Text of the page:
ARRL

ARRL General Bulletin ARLB098 (1995)

SB QST @ ARL $ARLB098
ARLB098 1-year OK for RF lights

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ARRL Bulletin 98  ARLB098
From ARRL Headquarters  
Newington CT  October 27, 1995
To all radio amateurs 

SB QST ARL ARLB098
ARLB098 1-year OK for RF lights

The Federal Communications Commission has waived its rules to permit
the General Electric Company to begin marketing an ''RF lightbulb.''
The Commission waived, at GE's request, FCC Rules Part 18 limits on
the amount of RF energy that may be conducted into the electric
power lines by RF lighting devices in the band 2.2 to 2.8 MHz.

GE proposed marketing to consumers an unlimited number of  RF light
bulbs that comply with the conduction limits for non-consumer RF
lighting devices in this band.  (FCC rules already permit RF
lighting devices used in commercial environments to place this
signal level on the AC power lines).  The FCC said that there has
been ''no record of significant interference problems from the use
of these devices in commercial environments,'' and also said that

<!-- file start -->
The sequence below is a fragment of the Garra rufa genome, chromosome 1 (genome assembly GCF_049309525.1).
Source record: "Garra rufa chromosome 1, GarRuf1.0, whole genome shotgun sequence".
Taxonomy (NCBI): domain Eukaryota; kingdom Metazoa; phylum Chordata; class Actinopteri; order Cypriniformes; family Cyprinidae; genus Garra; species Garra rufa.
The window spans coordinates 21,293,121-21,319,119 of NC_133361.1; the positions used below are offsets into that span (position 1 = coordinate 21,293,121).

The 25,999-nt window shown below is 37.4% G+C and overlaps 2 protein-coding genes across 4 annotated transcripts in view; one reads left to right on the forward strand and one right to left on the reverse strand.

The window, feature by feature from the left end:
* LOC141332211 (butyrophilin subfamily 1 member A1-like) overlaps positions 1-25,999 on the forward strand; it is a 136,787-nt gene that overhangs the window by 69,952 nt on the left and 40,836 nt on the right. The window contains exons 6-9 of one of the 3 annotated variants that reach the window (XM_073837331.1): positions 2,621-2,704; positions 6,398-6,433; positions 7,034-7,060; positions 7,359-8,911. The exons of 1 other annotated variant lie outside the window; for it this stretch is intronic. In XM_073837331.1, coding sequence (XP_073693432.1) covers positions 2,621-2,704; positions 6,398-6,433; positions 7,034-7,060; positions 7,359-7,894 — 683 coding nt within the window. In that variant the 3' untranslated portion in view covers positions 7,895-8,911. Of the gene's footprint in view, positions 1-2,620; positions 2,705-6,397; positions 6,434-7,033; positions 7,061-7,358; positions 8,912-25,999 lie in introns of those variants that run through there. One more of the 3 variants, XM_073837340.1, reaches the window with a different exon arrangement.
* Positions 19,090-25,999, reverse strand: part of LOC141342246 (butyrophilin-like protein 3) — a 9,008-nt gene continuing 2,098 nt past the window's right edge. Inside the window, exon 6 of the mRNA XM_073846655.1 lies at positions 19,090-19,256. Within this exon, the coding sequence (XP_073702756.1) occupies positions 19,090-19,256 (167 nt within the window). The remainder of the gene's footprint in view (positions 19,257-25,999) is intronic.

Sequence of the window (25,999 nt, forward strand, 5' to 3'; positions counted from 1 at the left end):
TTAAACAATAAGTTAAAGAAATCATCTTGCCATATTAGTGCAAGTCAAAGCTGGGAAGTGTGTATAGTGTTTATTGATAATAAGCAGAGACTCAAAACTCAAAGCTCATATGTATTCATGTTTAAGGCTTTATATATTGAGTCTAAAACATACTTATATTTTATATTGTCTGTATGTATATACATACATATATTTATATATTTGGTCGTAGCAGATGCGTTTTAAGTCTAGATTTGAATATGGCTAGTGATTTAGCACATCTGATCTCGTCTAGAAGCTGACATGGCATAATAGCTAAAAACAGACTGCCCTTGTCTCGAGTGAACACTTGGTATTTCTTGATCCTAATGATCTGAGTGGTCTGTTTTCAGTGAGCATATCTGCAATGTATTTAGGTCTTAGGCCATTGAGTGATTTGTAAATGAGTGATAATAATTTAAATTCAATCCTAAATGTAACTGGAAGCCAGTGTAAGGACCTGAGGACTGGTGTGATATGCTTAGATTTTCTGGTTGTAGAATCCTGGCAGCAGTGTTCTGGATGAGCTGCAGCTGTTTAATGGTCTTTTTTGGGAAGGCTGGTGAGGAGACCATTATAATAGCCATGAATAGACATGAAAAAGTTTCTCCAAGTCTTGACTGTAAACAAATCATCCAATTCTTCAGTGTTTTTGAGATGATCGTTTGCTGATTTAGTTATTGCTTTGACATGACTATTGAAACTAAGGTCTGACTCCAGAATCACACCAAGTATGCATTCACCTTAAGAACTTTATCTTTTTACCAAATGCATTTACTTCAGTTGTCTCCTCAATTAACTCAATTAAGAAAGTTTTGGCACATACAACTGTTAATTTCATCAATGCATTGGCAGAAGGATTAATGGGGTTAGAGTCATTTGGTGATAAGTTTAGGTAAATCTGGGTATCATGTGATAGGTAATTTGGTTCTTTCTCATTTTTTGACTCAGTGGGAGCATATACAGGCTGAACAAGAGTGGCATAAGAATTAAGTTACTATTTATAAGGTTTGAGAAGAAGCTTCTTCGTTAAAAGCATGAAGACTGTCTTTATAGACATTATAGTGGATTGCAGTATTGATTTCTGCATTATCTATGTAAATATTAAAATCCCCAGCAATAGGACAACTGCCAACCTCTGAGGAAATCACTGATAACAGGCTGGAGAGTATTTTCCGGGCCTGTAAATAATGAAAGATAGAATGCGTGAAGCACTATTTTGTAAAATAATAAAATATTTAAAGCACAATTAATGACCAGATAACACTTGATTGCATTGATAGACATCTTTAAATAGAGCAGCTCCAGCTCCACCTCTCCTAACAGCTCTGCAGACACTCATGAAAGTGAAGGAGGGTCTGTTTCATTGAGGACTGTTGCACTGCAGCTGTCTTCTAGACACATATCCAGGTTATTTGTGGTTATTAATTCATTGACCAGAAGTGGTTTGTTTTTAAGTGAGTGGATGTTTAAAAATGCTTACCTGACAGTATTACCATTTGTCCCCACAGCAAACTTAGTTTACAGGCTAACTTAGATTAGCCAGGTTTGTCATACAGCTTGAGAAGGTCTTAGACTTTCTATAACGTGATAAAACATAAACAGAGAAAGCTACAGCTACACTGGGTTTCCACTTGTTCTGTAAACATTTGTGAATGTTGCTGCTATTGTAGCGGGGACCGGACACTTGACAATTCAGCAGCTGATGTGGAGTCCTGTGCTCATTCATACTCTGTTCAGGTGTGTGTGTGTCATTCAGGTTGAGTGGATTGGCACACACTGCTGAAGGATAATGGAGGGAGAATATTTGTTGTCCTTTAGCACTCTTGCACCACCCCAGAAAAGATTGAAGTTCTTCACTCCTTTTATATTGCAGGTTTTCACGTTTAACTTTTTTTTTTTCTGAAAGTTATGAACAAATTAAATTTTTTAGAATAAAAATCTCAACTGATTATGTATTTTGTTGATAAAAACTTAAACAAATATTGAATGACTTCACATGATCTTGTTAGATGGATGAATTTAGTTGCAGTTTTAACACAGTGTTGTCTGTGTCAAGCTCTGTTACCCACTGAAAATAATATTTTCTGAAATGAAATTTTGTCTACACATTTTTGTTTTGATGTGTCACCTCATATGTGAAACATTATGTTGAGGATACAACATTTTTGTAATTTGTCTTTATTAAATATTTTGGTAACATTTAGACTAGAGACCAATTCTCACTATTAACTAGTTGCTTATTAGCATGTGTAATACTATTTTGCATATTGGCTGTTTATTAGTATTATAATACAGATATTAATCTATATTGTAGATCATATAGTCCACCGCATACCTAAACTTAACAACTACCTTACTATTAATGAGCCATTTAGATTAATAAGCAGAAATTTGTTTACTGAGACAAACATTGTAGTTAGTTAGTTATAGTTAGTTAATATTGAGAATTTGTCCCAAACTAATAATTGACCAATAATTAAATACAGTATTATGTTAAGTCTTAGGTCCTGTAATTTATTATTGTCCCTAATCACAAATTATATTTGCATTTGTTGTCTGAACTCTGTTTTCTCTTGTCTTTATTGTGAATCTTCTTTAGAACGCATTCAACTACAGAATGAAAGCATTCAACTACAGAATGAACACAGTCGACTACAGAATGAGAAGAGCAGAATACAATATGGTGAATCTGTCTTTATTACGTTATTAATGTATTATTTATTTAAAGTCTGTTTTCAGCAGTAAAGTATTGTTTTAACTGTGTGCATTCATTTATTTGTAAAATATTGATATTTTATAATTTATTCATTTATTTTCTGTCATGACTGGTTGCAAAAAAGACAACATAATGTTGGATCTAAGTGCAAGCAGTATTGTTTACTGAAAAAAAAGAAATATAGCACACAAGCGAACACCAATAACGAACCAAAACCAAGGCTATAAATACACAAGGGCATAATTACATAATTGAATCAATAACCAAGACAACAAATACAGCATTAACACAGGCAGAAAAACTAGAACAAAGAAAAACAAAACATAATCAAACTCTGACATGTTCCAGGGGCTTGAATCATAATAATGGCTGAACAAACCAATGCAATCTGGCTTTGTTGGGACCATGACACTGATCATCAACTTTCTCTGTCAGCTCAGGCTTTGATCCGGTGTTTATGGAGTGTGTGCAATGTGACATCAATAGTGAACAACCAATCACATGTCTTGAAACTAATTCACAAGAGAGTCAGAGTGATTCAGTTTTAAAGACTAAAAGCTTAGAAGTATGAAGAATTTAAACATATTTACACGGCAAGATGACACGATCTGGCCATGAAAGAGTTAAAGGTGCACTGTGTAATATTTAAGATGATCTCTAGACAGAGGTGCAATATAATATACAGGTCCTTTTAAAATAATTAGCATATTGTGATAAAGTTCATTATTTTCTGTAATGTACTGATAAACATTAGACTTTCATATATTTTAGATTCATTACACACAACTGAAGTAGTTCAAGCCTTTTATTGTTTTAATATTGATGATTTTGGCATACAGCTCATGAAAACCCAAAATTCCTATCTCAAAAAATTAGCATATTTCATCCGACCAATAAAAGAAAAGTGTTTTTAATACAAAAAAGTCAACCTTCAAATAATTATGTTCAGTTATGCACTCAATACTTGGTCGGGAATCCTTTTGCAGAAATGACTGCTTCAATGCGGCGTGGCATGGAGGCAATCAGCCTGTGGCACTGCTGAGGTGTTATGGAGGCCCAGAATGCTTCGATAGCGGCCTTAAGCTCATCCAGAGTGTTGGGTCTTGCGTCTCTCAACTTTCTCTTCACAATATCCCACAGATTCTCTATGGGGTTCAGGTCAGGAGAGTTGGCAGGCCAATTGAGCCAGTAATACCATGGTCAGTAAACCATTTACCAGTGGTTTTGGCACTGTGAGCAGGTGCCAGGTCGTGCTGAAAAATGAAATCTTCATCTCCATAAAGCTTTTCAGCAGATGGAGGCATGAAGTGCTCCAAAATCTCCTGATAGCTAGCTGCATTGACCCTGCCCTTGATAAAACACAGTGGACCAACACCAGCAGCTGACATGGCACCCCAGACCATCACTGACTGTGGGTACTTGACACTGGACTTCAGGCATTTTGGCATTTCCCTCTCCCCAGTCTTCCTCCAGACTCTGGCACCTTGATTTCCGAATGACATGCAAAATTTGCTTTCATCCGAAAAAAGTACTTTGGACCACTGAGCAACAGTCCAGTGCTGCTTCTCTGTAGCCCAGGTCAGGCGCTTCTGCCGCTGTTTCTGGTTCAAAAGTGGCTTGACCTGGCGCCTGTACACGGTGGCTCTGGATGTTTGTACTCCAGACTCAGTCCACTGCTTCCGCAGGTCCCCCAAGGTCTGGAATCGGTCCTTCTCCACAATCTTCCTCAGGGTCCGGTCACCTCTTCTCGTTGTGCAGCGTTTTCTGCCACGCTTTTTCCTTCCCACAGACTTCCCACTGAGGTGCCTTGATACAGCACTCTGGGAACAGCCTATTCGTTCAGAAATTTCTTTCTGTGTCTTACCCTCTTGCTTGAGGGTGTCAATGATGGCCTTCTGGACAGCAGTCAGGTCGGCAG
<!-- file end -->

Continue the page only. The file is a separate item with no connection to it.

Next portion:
radio operations in the range 2.2 to 2.8 MHz ''are not normally
employed or intended for reception in residential environments.''

GE was granted a waiver for one year, and the FCC reserved the right
to revoke it if it determines that RF lighting devices operating
under the conditions of the waiver create ''severe interference
problems.''

Three years ago a California company, Intersource Technologies,
promoted an RF-powered lightbulb that operated at 13.56 MHz and was
designed, according to the company, to keep unintentional radiation
to a minimum (a story appeared in August 1992 QST, page 49).  A
25-watt RF bulb was said to generate as much visible light as a
100-watt conventional bulb.  These bulbs were never marketed.

The ARRL will obtain samples of the GE bulbs for testing as soon as
they are available.  ARRL Laboratory Supervisor Ed Hare, KA1CV, said
that the new bulbs should not, if properly designed, create any more
interference to Amateur Radio operations than fluorescent bulbs,
dimmer switches, or other similar devices found in the home.
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